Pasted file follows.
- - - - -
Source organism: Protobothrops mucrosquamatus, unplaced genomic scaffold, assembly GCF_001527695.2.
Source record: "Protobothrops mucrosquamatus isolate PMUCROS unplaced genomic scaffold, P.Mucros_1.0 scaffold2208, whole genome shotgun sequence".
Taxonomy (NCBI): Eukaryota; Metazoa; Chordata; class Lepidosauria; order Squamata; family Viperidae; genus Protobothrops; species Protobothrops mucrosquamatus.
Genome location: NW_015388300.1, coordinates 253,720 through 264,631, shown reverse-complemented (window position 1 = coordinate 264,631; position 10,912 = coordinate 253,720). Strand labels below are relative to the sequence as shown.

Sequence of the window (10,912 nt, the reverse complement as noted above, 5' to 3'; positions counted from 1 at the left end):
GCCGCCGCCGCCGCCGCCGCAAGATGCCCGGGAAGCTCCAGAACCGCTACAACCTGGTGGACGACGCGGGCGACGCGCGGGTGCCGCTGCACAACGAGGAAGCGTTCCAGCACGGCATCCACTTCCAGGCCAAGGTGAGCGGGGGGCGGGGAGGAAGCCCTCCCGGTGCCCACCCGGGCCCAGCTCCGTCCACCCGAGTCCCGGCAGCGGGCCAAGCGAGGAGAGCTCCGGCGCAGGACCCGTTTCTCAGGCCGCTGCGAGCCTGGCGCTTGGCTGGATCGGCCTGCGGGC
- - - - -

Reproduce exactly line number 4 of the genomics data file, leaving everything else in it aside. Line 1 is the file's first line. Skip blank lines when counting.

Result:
Genome location: NW_015388300.1, coordinates 253,720 through 264,631, shown reverse-complemented (window position 1 = coordinate 264,631; position 10,912 = coordinate 253,720). Strand labels below are relative to the sequence as shown.